September 5, 2006 | , | 3

Bury Your Dead, Beauty and the Breakdown

After the huge success that was Cover Your Tracks, you would think that Bury Your Dead would have lost a bit of their sense of humor. With Beauty and the Breakdown, the band not only keeps their sense of humor, but pushes it that much further – irritating everyone in the process.

Sure Beauty has plenty of mosh-filled breakdowns and titles based on children’s fairy tales, it also has a few more elements that show a few hints of maturity in the band’s sound. Vocal distortion, electronic/techno elements, and layered backing vocals are employed with decent success throughout the album. While the overall direction the Mass. band’s sound hasn’t changed tremendously from that last release, it is a bit less intense. It’s much more polished in terms of production, but the sheer ferocity of the breakdowns are replaced with a feel of “going through the motions.” Now, I’m not saying that the band has gone soft and introduced a shit load of cleanly sung choruses (there are none in fact) and there some pretty large riffs sprinkled here and there. It’s just that the band sounds as though they’ve softened their delivery just the slightest bit to capitalize on their past success – trading in that ferocity for well focused mosh.

So, have they sold out then? Well, no. This band has had it’s detractors from day one and a pretty large following as well. People that I’ve talked to fall in one of two very well defined areas: you either love them or you hate them. No “ifs,” “ands,” or “buts” about it. This is still very much an enjoyable album. It just doesn’t hit consistently with the same level of intensity as Cover Your Tracks.

House Of Straw
The band let’s you know quickly that they have made a few changes between albums. The first 10 seconds of the opening track are muffled with industrial static as well as vocal distortion prior to opening up at full volume. Backing vocals and extended screams on Mat Bruso’s part are new as well. This one is nothing special, but is a nice opener for the album. The band is much more polished on this release.

A Glass Slipper
This sounds much like the music on their last release. It’s got similar song structure and choruses so it’s a nice transition for those who enjoyed Cover Your Tracks. More vocal distortion and a greater range of delivery by Bruso makes this a catchy track. The drums are under greater control as well, removing that unpredictable feel that I liked from earlier releases.

The Poison Apple
There’s an interesting riff weaving it’s way in and out of the mosh and pounding drums on this one. It’s not something we’ve heard from the band before and it shows signs of maturity and more interesting things to come from this band. Bruso and the rest of the band let loose at about the 2:40 mark. There’s that intensity I’ve been missing.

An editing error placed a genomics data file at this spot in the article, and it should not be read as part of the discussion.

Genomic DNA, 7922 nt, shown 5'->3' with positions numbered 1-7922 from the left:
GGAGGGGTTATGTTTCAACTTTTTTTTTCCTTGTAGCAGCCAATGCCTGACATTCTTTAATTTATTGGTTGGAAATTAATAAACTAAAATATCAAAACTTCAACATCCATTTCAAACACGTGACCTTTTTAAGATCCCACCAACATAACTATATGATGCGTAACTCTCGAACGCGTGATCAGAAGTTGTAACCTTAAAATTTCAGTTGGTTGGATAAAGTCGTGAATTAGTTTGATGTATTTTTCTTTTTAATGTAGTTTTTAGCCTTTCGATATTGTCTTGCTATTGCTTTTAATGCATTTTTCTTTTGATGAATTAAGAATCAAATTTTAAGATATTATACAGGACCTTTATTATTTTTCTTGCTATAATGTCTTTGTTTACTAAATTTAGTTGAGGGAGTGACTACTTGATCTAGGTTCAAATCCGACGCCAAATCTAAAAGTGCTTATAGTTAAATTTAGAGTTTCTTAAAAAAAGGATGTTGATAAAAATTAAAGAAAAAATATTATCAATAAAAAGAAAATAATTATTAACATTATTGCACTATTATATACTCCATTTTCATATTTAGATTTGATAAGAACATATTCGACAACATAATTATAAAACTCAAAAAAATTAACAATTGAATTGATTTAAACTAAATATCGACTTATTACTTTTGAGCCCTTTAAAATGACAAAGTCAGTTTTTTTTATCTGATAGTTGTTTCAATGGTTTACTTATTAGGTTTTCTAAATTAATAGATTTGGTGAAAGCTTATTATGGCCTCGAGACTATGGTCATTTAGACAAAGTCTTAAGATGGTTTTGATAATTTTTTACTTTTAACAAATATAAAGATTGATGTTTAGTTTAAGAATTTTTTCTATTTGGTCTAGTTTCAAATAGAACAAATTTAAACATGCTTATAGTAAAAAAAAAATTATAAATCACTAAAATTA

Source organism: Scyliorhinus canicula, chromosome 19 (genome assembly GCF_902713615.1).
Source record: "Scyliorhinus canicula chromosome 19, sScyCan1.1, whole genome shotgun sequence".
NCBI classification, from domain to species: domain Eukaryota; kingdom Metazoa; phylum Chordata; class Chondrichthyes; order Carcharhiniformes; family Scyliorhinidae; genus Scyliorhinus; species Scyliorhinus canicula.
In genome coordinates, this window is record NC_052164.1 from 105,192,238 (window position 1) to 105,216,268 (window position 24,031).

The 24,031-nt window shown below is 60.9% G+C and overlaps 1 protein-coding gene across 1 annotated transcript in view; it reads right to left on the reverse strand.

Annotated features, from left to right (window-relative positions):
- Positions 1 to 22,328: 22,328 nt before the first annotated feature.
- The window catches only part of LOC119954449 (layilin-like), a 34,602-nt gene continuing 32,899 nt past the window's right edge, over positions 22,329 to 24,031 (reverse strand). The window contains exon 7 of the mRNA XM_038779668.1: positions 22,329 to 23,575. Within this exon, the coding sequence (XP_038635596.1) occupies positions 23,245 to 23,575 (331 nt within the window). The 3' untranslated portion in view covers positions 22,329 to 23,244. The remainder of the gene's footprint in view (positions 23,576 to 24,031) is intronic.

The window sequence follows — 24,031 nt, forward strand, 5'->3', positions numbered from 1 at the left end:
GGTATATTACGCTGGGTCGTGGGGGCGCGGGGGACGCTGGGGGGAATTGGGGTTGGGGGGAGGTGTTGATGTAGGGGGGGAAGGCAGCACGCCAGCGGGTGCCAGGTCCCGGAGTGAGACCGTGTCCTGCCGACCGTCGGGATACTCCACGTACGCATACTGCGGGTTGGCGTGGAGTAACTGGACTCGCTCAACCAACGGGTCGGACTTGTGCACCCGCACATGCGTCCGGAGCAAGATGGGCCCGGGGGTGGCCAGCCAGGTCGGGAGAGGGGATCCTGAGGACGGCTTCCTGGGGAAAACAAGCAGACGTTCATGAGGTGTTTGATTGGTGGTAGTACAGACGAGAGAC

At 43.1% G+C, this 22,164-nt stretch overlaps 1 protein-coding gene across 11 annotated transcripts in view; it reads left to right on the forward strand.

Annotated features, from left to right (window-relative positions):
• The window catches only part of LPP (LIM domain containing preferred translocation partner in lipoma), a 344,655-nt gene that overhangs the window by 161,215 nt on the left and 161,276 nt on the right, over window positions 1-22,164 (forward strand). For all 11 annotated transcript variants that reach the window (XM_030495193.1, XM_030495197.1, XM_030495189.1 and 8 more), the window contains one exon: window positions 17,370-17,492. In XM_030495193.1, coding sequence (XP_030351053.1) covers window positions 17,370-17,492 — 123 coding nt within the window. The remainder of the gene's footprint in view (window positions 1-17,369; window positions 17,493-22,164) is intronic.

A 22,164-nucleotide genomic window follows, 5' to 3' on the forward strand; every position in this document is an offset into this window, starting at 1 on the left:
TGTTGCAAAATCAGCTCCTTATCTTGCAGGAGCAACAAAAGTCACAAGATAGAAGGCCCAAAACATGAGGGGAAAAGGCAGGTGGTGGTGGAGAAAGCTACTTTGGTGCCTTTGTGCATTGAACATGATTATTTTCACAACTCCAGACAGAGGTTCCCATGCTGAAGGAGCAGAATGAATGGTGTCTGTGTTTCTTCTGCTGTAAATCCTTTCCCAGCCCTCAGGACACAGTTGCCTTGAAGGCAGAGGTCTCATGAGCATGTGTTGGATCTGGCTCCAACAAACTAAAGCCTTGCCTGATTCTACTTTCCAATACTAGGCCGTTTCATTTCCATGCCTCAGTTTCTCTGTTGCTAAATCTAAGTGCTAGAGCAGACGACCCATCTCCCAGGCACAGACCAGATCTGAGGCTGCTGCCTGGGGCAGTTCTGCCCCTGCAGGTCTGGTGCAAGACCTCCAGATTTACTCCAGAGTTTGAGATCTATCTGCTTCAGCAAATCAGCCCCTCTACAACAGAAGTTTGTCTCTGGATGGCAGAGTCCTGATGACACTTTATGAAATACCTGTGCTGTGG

Twelfth Stroke Of Midnight
This one starts a bit slower than the rest… for a few seconds. Then the band starts pouring out some crushing riffs. I’m not a fan on the production treatment on Bruso’s vocals on a few spots, but what can you do?

Trail Of Crumbs
Plenty of mosh starts this track off on the right foot. Here’s another one that sounds as though it could have come off of the last release, with the exception of the improved drumming. Bruso keeps impressing with his increased range and extended growls/screams. I wonder who’s fairy god mother he tapped for the improvement.

A Wishing Well
“A Wishing Well” probably has the most intense and pounding drums of the album thus far. If the rest of the album shared this track’s level of aggression and anger, this release may have won more fans over than it currently has. It’s easily my favorite track on the album.

Let Down Your Hair
This one continues the momentum easily with larger, crushing riffs and a few new screams from Bruso to boot. The higher end, tortured scream is a nice new element to the band’s repetoire. It reminds me a bit of a few portions from The Banner‘s last release.

Mirror, mirror…
I could have sworn this was a rerecording of material from Cover Your Tracks. It’s the fastest paced track on the album and the vocal delivery hits with a ton of bricks. My only complaint with this song is the inexplicable bit of electronic beats thrown in toward the end. It’s a bit odd.

Second Star To The Right
Layered vocals and a more complex song structure help set this one apart from the rest of the album. It’s not the best track on the release, but it’s got the most memorable chorus, and driving beat.

The Enchanted Rose
A softer, rock riff starts off slowly then is accompanied by industrial static overlaid on the bass and drums. It certainly doesn’t fit with the rest of the album. The track overall is a bit more gritty and industrial sounding as well.

House Of Brick
The final track on the album blends seamlessly from that last track carrying the industrial sludge over with it. It does, however, have the best line of the album in its chorus: “I understand your position. Do you understand my hate.” Classic ending to a pretty decent follow up to Cover Your Tracks.

~ ~ ~

For the most part Bury Your Dead have dumbed down the complexity of their sound just enough to squeeze into a more favorable market position. But they’ve done it without imploding in upon themselves in the process. There are a few times when they hit with the aggression and ferociousness heard on their previous releases. They’ve definitely matured as a band, and you can never go wrong with improved craftsmanship – all the while pushing themselves in new and different directions. You’ve got to applaud them for the effort. Even if you were a casual fan of their previous work, pick this one up. You may not get it the first time around, but on subsequent listens the release just gets better and better.

Favorite Tracks:
A Glass Slipper
The Poison Apple
A Wishing Well
Mirror, mirror

Additional Notes: